In an echo of the previous post, Father’s Day is a classic example of putting people into boxes. How society (or rather advertisers and marketeers) portrays the ‘stereotypical man’ as if that is something that all men should aim to be. And I am extraordinarily thankful that I am not a typical man…
Father’s Day is not a traditional part of the church calendar, unlike Mothering Sunday (and of course, that is an example of the same unwelcome pressure being applied to women). Nonetheless it is important to recognise the place occupied in our lives by fathers. As is the case on Mothering Sunday, for some, Father’s Day can be occasion with pleasant events and memories but also a difficult day.
Think for a moment about your own father. He may still be alive or have died some time ago, of course, and you may have a range of feelings about him.
Many people will be having some contact with their father in the course of this day. Others will have become estranged. For some, he was, to use the stereotypical phrase, an ‘absent father’. Or one who was always working or just generally somewhat distant. Maybe the father-figure was a disciplinarian or constantly critical.
On the other hand, maybe your father was a loving man who would do anything for you. Spending time with you, be that from playing with you as a child to comforting and supporting you in your own experiences of being an adult and perhaps a parent too.
There is the pain of fatherhood also, so movingly demonstrated following the recent tragic events in Nottingham. Such pain may also be experienced in other ways, as with any parent, perhaps during events such as pregnancy and miscarriage where the attention is often focussed on the mother. As I know for myself, being a parent can be a painful business but, at least in my case, one where the joys and rewards outweigh the cost.
My own father died fifteen years ago and while I am sure he would have been proud of what has happened to me, I am not sure he would ever have actually said so – at least not to my face, although he would have done so to others (and did!). He was one who loved but found it difficult to express that love.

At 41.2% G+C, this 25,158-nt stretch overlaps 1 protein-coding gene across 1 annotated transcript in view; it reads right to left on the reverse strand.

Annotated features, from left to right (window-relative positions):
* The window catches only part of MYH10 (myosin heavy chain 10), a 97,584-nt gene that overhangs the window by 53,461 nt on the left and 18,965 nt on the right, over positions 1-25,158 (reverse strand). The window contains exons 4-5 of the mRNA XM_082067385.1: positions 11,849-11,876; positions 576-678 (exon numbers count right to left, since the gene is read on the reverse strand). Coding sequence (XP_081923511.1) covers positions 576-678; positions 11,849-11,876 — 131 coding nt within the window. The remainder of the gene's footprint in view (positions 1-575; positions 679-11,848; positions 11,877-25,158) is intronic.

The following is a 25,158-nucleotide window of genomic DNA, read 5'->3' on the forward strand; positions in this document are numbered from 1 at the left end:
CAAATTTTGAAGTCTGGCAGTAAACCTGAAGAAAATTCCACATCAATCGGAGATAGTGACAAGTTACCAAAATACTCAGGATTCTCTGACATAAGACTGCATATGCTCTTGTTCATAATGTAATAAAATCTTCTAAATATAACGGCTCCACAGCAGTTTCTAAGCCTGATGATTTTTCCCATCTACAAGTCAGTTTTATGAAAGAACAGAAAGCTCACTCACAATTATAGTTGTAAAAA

Your experience of your father may influence your view of God as a father. Perhaps you see God as a disciplinarian or someone who is somewhat distant. Perhaps you know God exists but have found it hard to actually really know him. You may feel God is absent.
Hopefully, though, you may know God as someone who loves you and would do anything for you.
Some prefer to think of God not just as a father but as a parent with all the qualities a mother brings as well. The use of masculine terminology for God is rooted in our Jewish heritage and in some respects, calling God father or mother are simply convenient words to use for the one whose name, in Jewish tradition, could not be spoken.
And it is through Christ, God’s son, that we can come to God in a way that enables us to use such intimate words. To use a pattern that Jesus used – not least in the words of the Lord’s Prayer, itself often called ‘The Our Father’.
Despite, to our modern ears, these gender-loaded, opening words, those very words indicate the full significance of who we are. When we speak to God as our father then we are by implication a child of God.
Each of us is a child of God. A God whose love knows no bounds. A God who will do anything for us. A God who experiences pain too.
Maybe take a few moments this Father’s Day to think about your view of God as a father-figure – and as a parent. What is it that is special about God in your place as a child of God? What do you look for in such a ‘father-figure’?
Whatever words you might use, whatever feelings you may have, God gives you all the good things your own father gave you – and all the things he did not.
‘See what love the Father has given us, that we should be called children of God; and that is what we are.’ (1 John 3:1)
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